Sri Lankan rupee hits record low on late importer dollar demand
COLOMBO, Dec 28 (Reuters) – The Sri Lankan rupee fell to an all-time low on Monday as late importer dollar demand weighed on the local currency, currency dealers said.
Trading, however, was thin as many investors stayed on the sidelines due to year-end holidays, the dealers said.
The rupee fell 0.2 percent to a record low of 143.95, surpassing its earlier all-time low of 143.80 hit on Dec. 15. It closed at 143.90/144.00 per dollar, down from Wednesday’s close of 143.70/75.
The markets were closed on Thursday for a Buddhist religious holiday and on Friday for Christmas.
"The lowest deal was done at 143.95. There was low dollar liquidity and no exporter conversions in the market. Some late importer dollar demand dragged the rupee and a private bank was seen selling some dollars," a currency dealer said on condition of anonymity.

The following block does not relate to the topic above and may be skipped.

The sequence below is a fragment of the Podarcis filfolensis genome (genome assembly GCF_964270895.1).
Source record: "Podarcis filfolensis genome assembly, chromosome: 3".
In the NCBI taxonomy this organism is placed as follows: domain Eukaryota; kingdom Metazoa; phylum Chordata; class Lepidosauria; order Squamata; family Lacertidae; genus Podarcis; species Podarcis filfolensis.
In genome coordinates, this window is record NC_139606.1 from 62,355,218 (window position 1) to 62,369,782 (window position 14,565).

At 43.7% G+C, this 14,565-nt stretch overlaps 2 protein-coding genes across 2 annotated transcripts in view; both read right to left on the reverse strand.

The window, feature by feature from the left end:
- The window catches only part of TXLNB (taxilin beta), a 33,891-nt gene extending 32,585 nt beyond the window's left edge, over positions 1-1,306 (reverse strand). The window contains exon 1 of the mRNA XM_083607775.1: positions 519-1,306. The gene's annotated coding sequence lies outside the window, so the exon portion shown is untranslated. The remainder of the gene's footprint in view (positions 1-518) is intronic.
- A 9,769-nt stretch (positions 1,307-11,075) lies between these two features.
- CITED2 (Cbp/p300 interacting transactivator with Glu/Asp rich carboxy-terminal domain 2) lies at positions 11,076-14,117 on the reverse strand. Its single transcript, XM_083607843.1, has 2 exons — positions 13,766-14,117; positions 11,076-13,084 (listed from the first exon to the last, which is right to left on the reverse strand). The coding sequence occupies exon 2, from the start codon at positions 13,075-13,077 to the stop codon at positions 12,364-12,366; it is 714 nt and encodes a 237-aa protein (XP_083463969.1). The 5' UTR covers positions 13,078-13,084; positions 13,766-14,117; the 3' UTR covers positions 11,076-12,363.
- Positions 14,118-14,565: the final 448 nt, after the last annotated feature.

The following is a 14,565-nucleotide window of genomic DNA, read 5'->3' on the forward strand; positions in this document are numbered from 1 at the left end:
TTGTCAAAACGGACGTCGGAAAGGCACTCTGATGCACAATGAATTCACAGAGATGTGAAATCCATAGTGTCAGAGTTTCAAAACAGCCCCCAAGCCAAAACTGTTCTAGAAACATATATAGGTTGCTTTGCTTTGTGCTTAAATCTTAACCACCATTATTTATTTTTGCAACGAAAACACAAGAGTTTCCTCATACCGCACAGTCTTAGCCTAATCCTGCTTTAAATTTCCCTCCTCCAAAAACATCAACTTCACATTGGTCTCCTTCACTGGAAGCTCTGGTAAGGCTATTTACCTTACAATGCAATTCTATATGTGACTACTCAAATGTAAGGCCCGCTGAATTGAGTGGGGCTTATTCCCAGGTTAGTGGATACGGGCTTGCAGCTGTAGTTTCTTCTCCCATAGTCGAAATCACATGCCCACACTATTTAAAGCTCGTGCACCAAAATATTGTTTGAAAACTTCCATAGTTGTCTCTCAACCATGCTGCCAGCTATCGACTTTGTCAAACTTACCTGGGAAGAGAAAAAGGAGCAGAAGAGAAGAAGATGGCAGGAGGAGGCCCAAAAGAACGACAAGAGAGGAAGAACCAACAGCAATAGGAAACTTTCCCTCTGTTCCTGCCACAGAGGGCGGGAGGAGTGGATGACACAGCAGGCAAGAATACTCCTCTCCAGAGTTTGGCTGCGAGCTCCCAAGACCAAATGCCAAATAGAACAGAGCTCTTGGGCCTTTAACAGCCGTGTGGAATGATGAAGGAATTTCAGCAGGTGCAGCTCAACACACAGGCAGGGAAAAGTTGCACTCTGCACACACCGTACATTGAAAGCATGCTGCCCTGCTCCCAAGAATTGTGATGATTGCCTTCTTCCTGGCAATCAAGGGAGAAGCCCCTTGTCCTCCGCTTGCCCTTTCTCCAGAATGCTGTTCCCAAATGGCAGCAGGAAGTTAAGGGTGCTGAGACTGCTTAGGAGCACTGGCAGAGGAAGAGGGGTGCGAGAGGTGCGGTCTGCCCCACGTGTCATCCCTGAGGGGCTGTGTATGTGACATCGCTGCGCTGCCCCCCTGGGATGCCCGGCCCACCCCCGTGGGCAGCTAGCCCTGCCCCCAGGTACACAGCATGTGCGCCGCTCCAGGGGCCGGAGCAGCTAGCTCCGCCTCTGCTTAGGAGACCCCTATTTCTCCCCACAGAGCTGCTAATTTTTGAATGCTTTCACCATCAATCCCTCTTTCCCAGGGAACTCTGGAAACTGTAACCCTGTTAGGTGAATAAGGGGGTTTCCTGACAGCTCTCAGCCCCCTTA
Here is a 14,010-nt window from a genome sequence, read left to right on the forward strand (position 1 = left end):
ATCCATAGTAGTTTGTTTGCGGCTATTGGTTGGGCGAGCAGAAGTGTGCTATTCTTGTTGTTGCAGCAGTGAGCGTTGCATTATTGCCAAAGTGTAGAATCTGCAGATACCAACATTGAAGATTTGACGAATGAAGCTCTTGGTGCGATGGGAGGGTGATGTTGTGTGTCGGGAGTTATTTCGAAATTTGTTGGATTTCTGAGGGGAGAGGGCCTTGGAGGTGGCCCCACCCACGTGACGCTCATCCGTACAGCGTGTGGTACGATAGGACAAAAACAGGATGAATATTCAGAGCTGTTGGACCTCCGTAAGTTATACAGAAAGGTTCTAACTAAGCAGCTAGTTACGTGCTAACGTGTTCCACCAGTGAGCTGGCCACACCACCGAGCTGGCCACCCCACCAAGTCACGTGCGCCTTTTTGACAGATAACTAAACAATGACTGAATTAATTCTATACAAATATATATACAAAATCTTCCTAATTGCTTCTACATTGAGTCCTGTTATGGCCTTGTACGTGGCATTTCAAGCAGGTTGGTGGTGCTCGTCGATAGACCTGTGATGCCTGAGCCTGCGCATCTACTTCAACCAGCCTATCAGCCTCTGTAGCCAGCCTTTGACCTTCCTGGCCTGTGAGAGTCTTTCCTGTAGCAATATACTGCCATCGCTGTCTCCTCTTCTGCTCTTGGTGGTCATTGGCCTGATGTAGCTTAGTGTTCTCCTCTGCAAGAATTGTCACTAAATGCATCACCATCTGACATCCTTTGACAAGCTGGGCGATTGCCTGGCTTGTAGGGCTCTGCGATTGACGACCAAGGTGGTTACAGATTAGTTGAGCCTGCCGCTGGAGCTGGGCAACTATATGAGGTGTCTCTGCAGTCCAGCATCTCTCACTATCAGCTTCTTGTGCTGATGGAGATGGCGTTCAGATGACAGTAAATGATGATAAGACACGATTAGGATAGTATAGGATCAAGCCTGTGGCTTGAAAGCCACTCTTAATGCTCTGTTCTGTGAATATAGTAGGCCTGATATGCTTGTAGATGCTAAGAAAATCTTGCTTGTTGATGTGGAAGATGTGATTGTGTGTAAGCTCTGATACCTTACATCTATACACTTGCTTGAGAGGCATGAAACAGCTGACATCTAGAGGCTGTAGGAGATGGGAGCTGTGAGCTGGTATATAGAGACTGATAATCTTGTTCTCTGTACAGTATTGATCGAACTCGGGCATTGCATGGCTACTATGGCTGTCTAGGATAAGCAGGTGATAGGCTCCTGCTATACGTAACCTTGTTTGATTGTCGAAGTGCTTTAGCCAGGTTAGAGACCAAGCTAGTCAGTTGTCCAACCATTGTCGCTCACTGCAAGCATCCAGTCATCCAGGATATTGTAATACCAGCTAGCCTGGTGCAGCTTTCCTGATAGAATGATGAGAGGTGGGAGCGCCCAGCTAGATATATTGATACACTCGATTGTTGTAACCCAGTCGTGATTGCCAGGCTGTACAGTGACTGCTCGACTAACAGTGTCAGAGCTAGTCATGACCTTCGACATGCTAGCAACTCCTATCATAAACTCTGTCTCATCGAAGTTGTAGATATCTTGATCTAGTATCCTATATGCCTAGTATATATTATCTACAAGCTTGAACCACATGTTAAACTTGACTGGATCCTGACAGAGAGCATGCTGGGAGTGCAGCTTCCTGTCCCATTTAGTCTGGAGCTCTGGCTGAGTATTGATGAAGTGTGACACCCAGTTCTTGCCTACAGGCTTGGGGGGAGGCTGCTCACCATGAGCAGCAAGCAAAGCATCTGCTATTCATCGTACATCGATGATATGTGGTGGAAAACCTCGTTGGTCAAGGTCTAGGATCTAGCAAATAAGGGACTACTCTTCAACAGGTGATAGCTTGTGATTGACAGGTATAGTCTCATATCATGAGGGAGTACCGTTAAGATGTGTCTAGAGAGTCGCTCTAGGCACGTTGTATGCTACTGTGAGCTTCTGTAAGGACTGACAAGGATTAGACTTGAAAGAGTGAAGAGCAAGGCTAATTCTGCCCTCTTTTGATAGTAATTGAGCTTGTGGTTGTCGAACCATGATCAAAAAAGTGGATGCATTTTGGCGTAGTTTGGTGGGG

"We still believe the rupee will depreciate further in 2016 if the central bank does not tighten the monetary policy."
The currency has fallen 6.4 percent since the central bank allowed free float of the rupee on Sept. 4, and it is expected to weaken further in 2016 due to lower reserves and higher imports, says currency dealers.
The rupee has fallen 8.9 percent so far in the year.
Dealers expect some direction on the interest rates from the central bank’s December monetary policy announcement scheduled for Dec. 30 at 7:30 p.m. (1400 GMT).
The currency may however strengthen if foreign exchange inflows increase, dealers said.
Finance Minister Ravi Karunanayake told Reuters on Wednesday that Sri Lanka is expected to get $1 billion from offshore investors within a month, a move that could boost the island nation’s faltering reserves.
Commercial banks parked 47.7 billion rupees ($332.40 million) of surplus liquidity on Monday using the central bank’s deposit facility at 6 percent, while they borrowed 102 million through the central bank’s lending facility at 7.5 percent, official data showed.